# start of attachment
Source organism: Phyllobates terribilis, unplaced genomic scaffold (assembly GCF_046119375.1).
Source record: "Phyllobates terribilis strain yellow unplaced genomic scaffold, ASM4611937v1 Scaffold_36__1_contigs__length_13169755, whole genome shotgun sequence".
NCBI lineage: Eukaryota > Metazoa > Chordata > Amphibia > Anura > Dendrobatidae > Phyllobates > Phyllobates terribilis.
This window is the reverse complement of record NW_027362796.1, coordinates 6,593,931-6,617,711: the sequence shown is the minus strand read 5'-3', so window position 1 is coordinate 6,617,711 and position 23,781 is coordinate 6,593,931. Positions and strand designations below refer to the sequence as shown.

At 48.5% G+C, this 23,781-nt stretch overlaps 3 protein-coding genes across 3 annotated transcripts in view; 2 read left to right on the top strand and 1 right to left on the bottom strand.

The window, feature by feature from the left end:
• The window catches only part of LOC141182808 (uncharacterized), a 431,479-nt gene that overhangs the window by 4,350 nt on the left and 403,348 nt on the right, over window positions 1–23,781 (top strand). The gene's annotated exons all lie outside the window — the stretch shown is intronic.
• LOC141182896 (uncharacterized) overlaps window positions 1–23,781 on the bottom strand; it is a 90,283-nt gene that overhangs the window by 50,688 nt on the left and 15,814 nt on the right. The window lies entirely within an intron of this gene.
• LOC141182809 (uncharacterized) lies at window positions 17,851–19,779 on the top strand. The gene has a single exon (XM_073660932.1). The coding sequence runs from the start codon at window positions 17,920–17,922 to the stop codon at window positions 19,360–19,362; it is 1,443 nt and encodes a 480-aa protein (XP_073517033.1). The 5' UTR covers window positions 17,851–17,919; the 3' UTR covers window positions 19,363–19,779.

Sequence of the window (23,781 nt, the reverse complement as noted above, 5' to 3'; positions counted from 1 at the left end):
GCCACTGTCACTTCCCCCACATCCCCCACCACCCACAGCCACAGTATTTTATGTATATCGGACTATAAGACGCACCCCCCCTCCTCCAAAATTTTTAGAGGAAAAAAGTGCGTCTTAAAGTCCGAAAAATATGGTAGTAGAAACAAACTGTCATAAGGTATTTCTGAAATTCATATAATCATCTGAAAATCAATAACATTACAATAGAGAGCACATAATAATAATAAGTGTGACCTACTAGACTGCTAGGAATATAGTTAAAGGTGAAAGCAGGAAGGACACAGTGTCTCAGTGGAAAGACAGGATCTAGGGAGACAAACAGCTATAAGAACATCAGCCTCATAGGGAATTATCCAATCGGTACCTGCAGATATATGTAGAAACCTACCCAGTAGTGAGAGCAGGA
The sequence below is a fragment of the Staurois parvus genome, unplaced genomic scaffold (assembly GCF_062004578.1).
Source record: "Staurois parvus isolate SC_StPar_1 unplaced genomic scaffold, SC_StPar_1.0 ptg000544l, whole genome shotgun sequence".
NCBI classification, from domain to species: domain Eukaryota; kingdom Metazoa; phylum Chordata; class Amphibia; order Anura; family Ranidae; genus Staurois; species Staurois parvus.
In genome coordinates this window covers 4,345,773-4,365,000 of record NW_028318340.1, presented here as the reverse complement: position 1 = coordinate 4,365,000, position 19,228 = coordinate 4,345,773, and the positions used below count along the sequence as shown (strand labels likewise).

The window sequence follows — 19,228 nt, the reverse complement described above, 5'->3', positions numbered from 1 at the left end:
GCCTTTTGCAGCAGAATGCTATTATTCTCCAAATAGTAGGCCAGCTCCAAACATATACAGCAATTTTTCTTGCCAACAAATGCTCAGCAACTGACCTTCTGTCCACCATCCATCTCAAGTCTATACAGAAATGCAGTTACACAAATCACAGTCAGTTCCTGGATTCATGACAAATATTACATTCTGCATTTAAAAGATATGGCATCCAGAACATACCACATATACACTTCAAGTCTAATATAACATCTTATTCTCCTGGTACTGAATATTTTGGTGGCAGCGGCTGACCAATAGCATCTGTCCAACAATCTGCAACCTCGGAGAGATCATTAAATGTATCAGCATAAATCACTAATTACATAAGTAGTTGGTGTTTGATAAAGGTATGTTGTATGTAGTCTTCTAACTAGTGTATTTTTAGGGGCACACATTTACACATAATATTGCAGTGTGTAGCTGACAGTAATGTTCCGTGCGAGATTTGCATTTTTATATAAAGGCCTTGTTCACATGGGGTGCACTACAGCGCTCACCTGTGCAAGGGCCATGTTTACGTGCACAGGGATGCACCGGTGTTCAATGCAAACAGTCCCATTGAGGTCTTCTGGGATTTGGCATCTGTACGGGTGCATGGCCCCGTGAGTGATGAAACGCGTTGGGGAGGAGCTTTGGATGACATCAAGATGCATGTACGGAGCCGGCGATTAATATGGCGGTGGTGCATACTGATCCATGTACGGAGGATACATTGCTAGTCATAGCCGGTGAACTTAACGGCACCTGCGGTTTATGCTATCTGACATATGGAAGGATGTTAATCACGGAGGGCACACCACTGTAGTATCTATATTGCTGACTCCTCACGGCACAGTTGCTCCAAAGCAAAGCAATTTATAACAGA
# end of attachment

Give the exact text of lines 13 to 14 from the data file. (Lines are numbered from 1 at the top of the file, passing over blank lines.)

Source record: "Staurois parvus isolate SC_StPar_1 unplaced genomic scaffold, SC_StPar_1.0 ptg000544l, whole genome shotgun sequence".
NCBI classification, from domain to species: domain Eukaryota; kingdom Metazoa; phylum Chordata; class Amphibia; order Anura; family Ranidae; genus Staurois; species Staurois parvus.